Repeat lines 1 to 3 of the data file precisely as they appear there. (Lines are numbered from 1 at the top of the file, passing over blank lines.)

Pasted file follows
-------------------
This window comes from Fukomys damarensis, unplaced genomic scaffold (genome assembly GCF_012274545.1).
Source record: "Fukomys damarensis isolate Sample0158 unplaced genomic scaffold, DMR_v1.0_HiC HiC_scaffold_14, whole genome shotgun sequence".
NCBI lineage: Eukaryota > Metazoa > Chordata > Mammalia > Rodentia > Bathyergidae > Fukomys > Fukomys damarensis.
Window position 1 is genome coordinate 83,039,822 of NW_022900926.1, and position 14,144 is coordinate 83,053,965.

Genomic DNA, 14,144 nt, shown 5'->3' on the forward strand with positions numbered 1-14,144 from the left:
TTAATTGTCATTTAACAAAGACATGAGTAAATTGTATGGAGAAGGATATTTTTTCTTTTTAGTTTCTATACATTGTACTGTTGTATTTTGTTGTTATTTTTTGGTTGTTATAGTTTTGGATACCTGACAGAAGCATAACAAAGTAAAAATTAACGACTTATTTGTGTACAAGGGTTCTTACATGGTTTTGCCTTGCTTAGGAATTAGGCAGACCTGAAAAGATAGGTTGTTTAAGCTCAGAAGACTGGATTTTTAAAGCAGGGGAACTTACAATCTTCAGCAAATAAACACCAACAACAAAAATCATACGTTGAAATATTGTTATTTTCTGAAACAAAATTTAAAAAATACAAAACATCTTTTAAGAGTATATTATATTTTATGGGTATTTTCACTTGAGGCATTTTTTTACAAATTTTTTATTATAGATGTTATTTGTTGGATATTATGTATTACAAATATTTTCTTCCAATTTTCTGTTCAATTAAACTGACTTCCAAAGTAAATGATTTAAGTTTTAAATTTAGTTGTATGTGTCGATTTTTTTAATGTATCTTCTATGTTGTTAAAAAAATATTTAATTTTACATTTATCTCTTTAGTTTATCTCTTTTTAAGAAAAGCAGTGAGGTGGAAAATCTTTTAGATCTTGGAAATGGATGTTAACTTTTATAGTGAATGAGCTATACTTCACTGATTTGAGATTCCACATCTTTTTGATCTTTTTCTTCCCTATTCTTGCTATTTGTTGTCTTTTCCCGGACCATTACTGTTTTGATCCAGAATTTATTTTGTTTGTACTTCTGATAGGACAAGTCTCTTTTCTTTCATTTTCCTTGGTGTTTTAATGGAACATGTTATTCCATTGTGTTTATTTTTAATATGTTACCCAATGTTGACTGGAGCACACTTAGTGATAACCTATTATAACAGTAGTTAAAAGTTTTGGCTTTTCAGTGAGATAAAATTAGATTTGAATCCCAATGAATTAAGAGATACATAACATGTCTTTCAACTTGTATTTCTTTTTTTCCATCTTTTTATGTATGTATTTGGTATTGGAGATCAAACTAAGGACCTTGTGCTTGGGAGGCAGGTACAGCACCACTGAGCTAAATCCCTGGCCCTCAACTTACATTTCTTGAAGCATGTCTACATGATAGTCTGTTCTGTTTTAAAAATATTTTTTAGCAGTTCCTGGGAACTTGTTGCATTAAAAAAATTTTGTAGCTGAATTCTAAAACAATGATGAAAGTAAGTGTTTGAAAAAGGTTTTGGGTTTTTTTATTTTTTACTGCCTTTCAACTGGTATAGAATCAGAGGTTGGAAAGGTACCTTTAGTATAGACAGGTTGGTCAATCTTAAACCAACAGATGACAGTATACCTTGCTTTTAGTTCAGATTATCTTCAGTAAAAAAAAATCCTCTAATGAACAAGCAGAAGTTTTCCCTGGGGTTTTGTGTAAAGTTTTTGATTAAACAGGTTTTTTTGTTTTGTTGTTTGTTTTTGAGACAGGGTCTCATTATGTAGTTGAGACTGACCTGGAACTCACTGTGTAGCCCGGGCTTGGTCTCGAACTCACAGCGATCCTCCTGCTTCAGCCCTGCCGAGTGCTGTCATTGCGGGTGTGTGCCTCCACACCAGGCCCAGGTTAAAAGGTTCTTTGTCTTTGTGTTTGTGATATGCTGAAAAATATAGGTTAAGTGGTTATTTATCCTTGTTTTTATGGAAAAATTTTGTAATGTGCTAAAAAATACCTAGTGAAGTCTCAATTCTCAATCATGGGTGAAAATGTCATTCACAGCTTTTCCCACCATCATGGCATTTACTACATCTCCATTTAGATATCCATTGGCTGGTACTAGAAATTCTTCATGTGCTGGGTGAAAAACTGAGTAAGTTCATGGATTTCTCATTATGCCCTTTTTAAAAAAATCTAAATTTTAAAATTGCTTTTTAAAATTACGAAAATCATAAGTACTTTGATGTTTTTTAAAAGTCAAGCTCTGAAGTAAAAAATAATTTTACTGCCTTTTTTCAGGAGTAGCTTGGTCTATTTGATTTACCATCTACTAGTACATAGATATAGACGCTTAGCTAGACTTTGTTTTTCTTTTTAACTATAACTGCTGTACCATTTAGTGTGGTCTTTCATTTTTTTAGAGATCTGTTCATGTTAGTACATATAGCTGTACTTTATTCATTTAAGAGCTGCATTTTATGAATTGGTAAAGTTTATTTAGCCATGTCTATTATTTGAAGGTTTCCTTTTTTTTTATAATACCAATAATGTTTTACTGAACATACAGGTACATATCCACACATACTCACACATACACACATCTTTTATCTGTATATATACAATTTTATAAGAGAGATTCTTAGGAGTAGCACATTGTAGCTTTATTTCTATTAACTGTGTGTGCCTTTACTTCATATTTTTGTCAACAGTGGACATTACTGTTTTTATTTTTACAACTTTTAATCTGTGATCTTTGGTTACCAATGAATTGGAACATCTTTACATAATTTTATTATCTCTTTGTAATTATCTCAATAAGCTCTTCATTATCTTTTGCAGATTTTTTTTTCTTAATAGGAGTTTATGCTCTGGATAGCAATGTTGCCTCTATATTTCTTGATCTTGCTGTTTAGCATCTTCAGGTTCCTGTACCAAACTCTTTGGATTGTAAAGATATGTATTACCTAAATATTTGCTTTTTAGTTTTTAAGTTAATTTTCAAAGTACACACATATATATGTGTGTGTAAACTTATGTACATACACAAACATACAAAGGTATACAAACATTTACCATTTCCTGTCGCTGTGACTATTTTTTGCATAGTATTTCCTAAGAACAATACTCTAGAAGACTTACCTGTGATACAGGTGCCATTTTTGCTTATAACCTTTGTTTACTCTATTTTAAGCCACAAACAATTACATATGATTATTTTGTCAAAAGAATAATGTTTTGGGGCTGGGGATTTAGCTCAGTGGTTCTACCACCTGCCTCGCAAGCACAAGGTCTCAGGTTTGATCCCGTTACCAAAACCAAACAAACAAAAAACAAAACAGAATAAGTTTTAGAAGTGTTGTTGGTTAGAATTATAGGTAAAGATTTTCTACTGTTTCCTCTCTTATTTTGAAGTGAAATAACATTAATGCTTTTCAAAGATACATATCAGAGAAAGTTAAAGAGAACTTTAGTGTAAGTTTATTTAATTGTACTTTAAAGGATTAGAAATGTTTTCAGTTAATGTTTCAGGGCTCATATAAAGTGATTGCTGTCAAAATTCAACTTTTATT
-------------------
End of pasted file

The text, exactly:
This window comes from Fukomys damarensis, unplaced genomic scaffold (genome assembly GCF_012274545.1).
Source record: "Fukomys damarensis isolate Sample0158 unplaced genomic scaffold, DMR_v1.0_HiC HiC_scaffold_14, whole genome shotgun sequence".
NCBI lineage: Eukaryota > Metazoa > Chordata > Mammalia > Rodentia > Bathyergidae > Fukomys > Fukomys damarensis.